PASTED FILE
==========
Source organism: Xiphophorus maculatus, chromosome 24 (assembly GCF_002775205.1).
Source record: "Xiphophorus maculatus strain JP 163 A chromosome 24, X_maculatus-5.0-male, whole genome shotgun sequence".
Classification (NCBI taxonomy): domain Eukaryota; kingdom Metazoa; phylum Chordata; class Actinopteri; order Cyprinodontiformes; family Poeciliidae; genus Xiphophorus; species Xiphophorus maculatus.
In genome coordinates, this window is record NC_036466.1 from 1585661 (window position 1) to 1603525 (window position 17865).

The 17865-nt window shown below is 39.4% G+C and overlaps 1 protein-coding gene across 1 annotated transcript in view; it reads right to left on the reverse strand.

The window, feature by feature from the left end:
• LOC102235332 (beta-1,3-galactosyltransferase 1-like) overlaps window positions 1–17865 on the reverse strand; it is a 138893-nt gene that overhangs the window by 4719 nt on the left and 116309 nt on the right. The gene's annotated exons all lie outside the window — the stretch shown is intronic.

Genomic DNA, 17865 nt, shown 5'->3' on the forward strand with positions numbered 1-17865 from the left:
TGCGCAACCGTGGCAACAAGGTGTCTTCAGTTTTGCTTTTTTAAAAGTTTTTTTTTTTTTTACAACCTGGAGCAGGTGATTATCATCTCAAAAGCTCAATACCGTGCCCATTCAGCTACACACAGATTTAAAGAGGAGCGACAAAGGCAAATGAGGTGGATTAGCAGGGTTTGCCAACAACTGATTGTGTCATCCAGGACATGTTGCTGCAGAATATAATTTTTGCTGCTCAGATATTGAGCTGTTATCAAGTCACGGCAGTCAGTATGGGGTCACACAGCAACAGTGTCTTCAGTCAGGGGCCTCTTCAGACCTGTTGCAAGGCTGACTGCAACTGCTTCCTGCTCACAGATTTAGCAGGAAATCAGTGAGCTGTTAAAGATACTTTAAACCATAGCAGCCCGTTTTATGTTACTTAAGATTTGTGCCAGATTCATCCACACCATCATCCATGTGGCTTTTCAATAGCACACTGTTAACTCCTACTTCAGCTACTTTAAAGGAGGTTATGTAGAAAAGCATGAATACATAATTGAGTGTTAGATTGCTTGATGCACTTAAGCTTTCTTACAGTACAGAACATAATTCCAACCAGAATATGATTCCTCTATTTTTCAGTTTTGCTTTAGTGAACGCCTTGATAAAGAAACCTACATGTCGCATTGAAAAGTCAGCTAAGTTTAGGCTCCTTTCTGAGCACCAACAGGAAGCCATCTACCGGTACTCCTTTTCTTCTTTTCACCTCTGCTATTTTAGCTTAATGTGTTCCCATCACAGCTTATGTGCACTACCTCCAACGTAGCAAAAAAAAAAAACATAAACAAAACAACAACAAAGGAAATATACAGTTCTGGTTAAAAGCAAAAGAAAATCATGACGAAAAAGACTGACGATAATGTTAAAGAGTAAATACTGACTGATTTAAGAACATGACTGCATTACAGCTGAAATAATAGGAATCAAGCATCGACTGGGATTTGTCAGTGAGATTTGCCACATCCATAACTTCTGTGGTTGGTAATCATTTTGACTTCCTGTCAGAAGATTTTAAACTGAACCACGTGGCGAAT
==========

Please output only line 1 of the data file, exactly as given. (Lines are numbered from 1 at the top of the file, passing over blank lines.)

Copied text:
Source organism: Xiphophorus maculatus, chromosome 24 (assembly GCF_002775205.1).